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Maysonet vs. Manzella


J.J. Ortiz at the Chronicle has a nice article about the competition between minor leaguers Thomas Manzella and Edwin Maysonet for the back up shortstop position.  The article gives the impression that Maysonet and Manzella are the principal contenders for that slot on the Astros.  

Matt Kata and Jason Smith, non-roster invitees, are 30-ish infielders who have made careers on the fringe between the majors and minors.  One would imagine that they won't be added to the roster unless Manzella and Maysonet don't appear to be ready for the majors.  Drew Sutton, who had a magnificent offensive year at Corpus Christi apparently isn't viewed as a "pure" shortstop.  If the Astros choose to keep  two utility infielders,  Newhan and Sutton would appear to be in competition for the back up slot at 2d base.

So let's take a look at Manzella versus Maysonet for the back up shortstop position.  Ortiz's article explains that Maysonet and Manzella are close friends, which makes the competition more interesting.  Both guys are past the typical age you would like to see in a prospect.  Manzella is 25 years old and Maysonet is 27 years old.  Maysonet appears to be the better offensive player, but perhaps Manzella has more room to improve in that area, given his age.

If we look at the batting line for all minor league appearances in 2008, Manzella has an advantage in the comparison, because his time was split between AA and AAA, while Maysonet's time was all in AAA.



0.273 0.345 0.381 0.726


0.259 0.310 0.369 0.679

What makes Maysonet's offense appear to be somewhat more advanced is that he did a better job of adjusting to AAA pitching.  Round Rock numbers are shown below.


.272 .341 .381 722


.219 .271 .294 565

Those numbers for Manzella normally won't get you a promotion to the majors.  The MLE's for both guys are  pretty bad.  They indicate that  Maysonet would hit  .227  and Manzella  .215 .  Manzella and Maysonet  have  fairly  similar  minor league careers, offensively.  Both have consistently low isolated power, and similar K rates.   Manzella had two decent offensive seasons at AA, and perhaps might have had an edge over Maysonet at the end of 2007.  Plate discipline is always an important indicator for minor leaguers, and it is encouraging that Maysonet put up a good .341 OBP at Round Rock, accompanied by a spike in his BB% to 9.5%.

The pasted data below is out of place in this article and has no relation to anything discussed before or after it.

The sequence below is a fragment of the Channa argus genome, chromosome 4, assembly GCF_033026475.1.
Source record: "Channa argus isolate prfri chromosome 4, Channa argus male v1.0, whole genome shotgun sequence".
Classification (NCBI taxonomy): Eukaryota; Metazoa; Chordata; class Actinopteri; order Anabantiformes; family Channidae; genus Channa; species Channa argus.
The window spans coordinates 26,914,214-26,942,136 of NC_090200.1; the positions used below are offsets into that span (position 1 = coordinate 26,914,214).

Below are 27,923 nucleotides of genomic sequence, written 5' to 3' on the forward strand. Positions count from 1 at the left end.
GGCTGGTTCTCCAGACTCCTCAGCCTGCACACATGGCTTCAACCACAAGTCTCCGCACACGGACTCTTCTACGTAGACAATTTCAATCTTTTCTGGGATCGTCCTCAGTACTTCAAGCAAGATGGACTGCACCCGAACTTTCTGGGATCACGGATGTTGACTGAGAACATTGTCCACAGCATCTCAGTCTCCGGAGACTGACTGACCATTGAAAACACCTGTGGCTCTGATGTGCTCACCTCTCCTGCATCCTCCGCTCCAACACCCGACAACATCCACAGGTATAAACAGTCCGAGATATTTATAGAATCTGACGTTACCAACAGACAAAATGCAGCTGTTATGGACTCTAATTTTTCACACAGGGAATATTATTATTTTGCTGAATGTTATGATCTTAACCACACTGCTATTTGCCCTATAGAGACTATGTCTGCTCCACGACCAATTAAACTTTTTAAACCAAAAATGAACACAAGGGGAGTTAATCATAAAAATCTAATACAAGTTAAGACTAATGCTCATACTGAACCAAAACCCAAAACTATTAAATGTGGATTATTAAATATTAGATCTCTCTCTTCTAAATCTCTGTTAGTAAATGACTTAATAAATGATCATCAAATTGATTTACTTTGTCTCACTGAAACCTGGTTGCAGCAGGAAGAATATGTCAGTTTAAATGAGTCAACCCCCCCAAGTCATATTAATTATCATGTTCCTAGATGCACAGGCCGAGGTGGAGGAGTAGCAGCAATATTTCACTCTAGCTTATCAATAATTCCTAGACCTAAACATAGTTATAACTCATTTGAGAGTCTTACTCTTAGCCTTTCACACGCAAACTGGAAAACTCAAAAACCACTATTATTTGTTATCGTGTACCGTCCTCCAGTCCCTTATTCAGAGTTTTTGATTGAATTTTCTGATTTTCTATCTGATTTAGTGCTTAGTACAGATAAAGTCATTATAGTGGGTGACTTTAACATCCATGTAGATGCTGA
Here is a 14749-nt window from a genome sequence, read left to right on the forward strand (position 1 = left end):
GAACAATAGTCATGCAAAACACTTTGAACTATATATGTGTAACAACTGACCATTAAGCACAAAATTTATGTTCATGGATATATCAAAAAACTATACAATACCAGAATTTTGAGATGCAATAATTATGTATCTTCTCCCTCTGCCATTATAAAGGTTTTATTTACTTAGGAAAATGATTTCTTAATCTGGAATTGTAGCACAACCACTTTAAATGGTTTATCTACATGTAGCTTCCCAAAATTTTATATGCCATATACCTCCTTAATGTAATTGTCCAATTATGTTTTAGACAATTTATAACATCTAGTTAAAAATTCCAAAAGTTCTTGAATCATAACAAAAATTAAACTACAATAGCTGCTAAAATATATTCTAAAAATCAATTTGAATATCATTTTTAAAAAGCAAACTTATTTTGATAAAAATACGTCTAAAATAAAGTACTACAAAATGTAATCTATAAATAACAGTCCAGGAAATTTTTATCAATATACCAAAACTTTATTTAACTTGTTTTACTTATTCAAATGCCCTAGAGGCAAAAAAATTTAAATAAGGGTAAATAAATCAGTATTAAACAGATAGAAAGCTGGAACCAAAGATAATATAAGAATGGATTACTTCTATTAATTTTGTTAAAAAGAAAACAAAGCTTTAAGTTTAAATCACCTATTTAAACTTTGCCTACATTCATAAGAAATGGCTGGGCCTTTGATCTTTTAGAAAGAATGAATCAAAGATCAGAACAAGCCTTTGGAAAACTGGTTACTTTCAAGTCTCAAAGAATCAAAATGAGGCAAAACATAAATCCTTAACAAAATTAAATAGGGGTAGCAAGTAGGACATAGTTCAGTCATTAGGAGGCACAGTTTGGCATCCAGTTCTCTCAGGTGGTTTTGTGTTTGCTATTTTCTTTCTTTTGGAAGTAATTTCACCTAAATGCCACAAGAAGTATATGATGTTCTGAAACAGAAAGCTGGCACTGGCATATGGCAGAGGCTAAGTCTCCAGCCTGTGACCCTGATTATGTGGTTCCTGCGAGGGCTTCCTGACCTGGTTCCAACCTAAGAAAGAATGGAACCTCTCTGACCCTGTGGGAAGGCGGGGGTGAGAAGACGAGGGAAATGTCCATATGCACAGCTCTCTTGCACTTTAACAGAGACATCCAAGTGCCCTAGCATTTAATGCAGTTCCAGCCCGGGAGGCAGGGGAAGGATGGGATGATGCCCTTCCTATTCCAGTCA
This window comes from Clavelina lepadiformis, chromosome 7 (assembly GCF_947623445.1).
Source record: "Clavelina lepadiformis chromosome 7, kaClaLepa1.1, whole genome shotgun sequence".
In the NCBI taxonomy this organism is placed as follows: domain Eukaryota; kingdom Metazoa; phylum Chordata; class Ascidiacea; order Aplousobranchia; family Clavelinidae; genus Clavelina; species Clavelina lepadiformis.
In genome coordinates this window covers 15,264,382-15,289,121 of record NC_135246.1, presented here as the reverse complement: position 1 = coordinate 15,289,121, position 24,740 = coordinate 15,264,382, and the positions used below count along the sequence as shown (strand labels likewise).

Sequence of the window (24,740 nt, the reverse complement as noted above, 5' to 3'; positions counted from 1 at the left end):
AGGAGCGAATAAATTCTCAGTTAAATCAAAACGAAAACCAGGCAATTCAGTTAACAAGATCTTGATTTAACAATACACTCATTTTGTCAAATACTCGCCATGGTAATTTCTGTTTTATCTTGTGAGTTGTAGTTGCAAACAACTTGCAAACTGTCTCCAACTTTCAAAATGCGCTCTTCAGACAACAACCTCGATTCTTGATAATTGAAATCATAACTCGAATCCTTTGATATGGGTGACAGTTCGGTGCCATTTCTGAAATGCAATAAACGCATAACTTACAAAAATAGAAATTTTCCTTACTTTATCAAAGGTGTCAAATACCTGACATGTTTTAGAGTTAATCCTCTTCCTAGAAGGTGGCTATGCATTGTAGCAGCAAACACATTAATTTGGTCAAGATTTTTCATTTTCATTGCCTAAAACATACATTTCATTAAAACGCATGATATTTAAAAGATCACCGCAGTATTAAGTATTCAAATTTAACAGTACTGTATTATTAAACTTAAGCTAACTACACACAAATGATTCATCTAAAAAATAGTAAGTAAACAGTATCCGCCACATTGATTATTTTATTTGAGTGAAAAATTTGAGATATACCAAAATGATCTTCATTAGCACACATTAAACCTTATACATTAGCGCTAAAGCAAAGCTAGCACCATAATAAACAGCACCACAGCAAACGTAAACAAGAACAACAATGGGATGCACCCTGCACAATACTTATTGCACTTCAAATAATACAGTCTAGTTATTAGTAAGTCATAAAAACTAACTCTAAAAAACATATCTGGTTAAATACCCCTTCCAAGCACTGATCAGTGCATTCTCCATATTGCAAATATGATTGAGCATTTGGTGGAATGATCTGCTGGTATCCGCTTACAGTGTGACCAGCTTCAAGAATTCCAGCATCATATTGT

Manzella's poor offensive output at Round Rock was driven by very bad numbers at home in Round Rock.  Manzella hit .194 at home and .255 on the road.  Maysonet also hit better on the road, with a .307 average.  Some of the PCL parks in the west are at a high elevation and help the offense.

Using the park and luck adjustment features on the site, the offensive stats in AAA for both guys improve.  And the biggest improvement affects Manzella.  With adjustment, Manzella's BA and OPS in AAA improves to .259 and .656, and Maysonet's are .280 and .742.  Perhaps that is an encouraging sign for both players.

Loretta told Maysonet last year that utility infielders need to bunt well and move runners up.  Based on the 2008 data at minorleaguesplits, Maysonet was a better bunter, with a talent for beating it out.  Maysonet had 6 hits in 13 at bats bunting, for a .462 OBP.  Manzella had 2 hits in 6 bunt at bats for a .333 OBP.  Both players had 5 sacrifices on bunts.

Another important factor is the defensive side of the coin.  After all, the Astros' desire for a "pure shortstop" indicates that defense is an important consideration.  And Cecil Cooper's quotes emphasize that he will be watching closely how these two fellows play shortstop.   From the time that Manzella was drafted, he was touted as a defensive whiz.  And he has not played any position other than shortstop in the minors.  Maysonet has played both shortstop and second base in the minors.  He appears to have gotten more time at second base when he played on the same team with Manzella.

The only available range based defensive measure for minor leaguers is Total Zone, shown on the minorleaguesplits site.  Both players appear to be good defensive shortstops.

Manzella has bad Total Zone numbers playing for Corpus Christi but excellent numbers for Round Rock and Salem.  Maysonet has positive Total Zone numbers at shorttop at each of his minor league stops.  The Total Zone is expressed at runs/150 games. 


Lexington  0

Salem  +23

Corpus Christi  -20 (2007)  -6 (2008)

Round Rock  +12


Salem  +6 (2005)  +18 (2006)

Corpus Christi  +6

Round Rock  +2


Despite Manzella's reputation, if you believe Total Zone (and, no, it isn't as accurate as ML defensive metrics like UZR), the two players are pretty close in defensive ability.  Maysonet has been  more consistent, but Manzella may have more upside on defense.

I'll make a few concluding remarks about the shortstop back up position.  First, my inclination--maybe I should say, speculation--is to predict Maysonet as the winner between these two players.  They seem like similar players, but given the age difference and Manzella's weak offensive season in AAA, I am guessing that the Astros would like for him to get a starter's playing time.  I also would not be surprised if the Astros bring in another veteran who can play shortstop, at some point during the spring.  (If Garciaparra remains unsigned, do you think the Astros would consider acquiring him as a back up?  The A's and Phiillies have considered Nomar for that role.)  Also, as I mentioned in a previous post, an alternative arrangement I would consider is to use Newhan or Sutton as a back up to Blum's role at third base, thereby freeing up Blum to back up Tejada at shortstop.